Australia's Central Queensland University (CQU) has appointed Dr. Martand Joshi, former honorary consul of India in Melbourne, as its international cultural advisor.
"Dr. Joshi's experience as a diplomat along with his teaching and studies around the world make him the ideal person to raise cultural awareness among CQU staff and students," a university press release quoted CQU Melbourne campus director Darryl Stewart as saying.
CQU is Australia's largest publicly funded regional university. While the main campus of CQU is located in North Rockhampton, Queensland, it also has campuses in Sydney, Melbourne, Brisbane and the Gold Coast besides an overseas campus in Fiji.
Joshi's new appointment will base him in the university's Sydney and Melbourne campuses.
"More than 8,000 students, representing 40 different nations, who study at CQU Melbourne and Sydney will benefit directly from Dr. Joshi's experience," Stewart said.
"This is the first of the appointments being made to enhance the cultural and educational experience of students studying at CQU international campuses."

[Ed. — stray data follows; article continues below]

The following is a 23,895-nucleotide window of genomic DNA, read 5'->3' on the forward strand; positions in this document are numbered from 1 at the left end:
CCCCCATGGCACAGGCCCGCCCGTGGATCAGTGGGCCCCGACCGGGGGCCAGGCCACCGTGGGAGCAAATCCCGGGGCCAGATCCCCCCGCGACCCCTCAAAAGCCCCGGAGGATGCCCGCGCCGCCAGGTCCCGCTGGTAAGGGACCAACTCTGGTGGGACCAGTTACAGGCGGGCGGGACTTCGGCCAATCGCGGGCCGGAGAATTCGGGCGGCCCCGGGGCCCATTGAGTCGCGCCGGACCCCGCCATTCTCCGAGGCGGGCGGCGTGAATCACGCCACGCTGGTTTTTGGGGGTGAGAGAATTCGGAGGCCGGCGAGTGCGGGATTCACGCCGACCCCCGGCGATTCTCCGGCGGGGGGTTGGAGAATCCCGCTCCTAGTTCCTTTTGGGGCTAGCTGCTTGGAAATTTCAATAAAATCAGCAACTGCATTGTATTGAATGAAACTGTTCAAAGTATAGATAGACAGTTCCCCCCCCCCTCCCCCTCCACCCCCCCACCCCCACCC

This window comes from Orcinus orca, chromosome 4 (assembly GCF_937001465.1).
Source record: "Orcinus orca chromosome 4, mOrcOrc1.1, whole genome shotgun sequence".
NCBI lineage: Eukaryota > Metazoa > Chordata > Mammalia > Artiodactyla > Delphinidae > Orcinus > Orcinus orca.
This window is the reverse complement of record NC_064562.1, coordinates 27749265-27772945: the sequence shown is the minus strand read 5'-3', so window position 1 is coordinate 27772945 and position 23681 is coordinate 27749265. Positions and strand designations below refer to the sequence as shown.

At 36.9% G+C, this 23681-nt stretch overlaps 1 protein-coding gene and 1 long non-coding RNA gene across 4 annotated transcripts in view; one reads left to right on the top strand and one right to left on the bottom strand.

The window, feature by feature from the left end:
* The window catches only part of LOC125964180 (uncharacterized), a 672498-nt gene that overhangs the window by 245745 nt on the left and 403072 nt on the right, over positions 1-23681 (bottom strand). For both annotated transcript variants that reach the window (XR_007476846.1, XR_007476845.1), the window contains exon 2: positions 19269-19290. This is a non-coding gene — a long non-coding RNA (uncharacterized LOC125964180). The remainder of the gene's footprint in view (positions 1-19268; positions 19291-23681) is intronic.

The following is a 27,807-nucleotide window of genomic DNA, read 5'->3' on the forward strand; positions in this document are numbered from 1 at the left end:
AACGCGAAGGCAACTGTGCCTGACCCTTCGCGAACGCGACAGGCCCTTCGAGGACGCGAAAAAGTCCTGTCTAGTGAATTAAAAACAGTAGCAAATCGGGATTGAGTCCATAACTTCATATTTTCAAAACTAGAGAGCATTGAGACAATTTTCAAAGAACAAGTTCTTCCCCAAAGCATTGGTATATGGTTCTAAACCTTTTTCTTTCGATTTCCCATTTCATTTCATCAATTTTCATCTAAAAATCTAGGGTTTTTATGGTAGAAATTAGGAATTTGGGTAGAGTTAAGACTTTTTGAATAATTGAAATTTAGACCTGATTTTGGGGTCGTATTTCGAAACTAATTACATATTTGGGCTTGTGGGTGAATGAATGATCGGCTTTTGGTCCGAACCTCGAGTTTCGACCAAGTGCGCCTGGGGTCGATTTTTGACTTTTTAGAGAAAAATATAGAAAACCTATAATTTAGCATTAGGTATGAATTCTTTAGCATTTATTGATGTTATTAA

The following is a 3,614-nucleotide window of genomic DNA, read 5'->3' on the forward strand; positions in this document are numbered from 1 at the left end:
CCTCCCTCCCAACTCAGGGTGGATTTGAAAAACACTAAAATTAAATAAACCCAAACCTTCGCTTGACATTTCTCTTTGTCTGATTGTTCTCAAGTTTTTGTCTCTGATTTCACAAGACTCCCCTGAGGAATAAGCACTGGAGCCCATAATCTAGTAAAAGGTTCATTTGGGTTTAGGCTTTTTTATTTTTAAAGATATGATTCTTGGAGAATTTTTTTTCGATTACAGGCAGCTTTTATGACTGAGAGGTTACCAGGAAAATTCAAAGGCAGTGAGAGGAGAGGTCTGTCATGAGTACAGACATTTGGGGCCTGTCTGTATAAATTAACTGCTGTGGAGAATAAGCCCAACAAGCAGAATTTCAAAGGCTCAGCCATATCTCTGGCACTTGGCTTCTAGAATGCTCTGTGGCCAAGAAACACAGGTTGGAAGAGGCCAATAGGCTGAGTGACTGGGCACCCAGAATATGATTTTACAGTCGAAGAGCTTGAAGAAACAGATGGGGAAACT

On his part, Joshi said that he was looking forward to working with the staff and all international students at CQU.
"I see this as an opportunity to work with a highly reputable organisation that provides a caring and close relationship with their students," he said.
He said that he himself experienced a "culture shock" as an international student when, after completion of his B.Sc. and M.Sc. in Bombay (now Mumbai), he was awarded a Fulbright scholarship to study at Princeton University in New Jersey in the United States.
After gaining his Ph.D from the University of California, he was a lecturer at the University of Georgia and the University of California.
He then moved to Australia in 1970 and joined RMIT (formerly Royal Melbourne Institute of Technology) as a lecturer and retired as a professor of geology in 1999.
Apart from his work as an academician, he has also been devoting himself to actively assisting the Indian community in addressing social and religious concerns.
He has been associated with the consulate of India in Melbourne since its inception in 1983 until recently, when he retired as honorary consul of India.
"I am accepting the position of Cultural Advisor to Melbourne and Sydney international campuses of the CQU to assist both staff and students in understanding each other's cultures and to offer appropriate solutions as I see fit to solve any problems," the press release quoted Joshi as telling his well-wishers after his appointment.
"Hopefully this process will enhance the working of the university," he said.